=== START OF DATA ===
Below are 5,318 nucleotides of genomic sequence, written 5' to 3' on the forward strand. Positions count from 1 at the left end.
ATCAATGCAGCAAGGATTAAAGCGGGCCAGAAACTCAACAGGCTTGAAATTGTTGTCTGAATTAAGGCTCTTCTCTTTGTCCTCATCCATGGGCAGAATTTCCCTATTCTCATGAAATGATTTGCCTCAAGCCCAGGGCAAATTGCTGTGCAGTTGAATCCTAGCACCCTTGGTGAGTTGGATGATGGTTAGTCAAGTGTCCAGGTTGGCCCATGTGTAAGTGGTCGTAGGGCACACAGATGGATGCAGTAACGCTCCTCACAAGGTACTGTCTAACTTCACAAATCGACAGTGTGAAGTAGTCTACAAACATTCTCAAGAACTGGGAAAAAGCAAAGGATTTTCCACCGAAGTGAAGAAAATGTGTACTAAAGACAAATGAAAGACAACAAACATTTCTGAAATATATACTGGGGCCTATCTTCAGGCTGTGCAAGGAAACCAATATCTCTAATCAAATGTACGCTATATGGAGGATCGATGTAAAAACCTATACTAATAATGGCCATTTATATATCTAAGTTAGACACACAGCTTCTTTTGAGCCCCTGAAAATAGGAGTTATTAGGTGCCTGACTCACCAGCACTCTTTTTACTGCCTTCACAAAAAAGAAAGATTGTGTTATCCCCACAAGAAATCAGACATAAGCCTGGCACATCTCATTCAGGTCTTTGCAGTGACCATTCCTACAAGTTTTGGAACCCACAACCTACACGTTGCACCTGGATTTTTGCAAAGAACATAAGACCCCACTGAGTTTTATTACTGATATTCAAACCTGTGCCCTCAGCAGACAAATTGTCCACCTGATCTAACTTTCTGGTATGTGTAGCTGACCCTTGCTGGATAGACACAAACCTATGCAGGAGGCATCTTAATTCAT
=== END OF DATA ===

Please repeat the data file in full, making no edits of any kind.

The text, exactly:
Below are 5,318 nucleotides of genomic sequence, written 5' to 3' on the forward strand. Positions count from 1 at the left end.
ATCAATGCAGCAAGGATTAAAGCGGGCCAGAAACTCAACAGGCTTGAAATTGTTGTCTGAATTAAGGCTCTTCTCTTTGTCCTCATCCATGGGCAGAATTTCCCTATTCTCATGAAATGATTTGCCTCAAGCCCAGGGCAAATTGCTGTGCAGTTGAATCCTAGCACCCTTGGTGAGTTGGATGATGGTTAGTCAAGTGTCCAGGTTGGCCCATGTGTAAGTGGTCGTAGGGCACACAGATGGATGCAGTAACGCTCCTCACAAGGTACTGTCTAACTTCACAAATCGACAGTGTGAAGTAGTCTACAAACATTCTCAAGAACTGGGAAAAAGCAAAGGATTTTCCACCGAAGTGAAGAAAATGTGTACTAAAGACAAATGAAAGACAACAAACATTTCTGAAATATATACTGGGGCCTATCTTCAGGCTGTGCAAGGAAACCAATATCTCTAATCAAATGTACGCTATATGGAGGATCGATGTAAAAACCTATACTAATAATGGCCATTTATATATCTAAGTTAGACACACAGCTTCTTTTGAGCCCCTGAAAATAGGAGTTATTAGGTGCCTGACTCACCAGCACTCTTTTTACTGCCTTCACAAAAAAGAAAGATTGTGTTATCCCCACAAGAAATCAGACATAAGCCTGGCACATCTCATTCAGGTCTTTGCAGTGACCATTCCTACAAGTTTTGGAACCCACAACCTACACGTTGCACCTGGATTTTTGCAAAGAACATAAGACCCCACTGAGTTTTATTACTGATATTCAAACCTGTGCCCTCAGCAGACAAATTGTCCACCTGATCTAACTTTCTGGTATGTGTAGCTGACCCTTGCTGGATAGACACAAACCTATGCAGGAGGCATCTTAATTCAT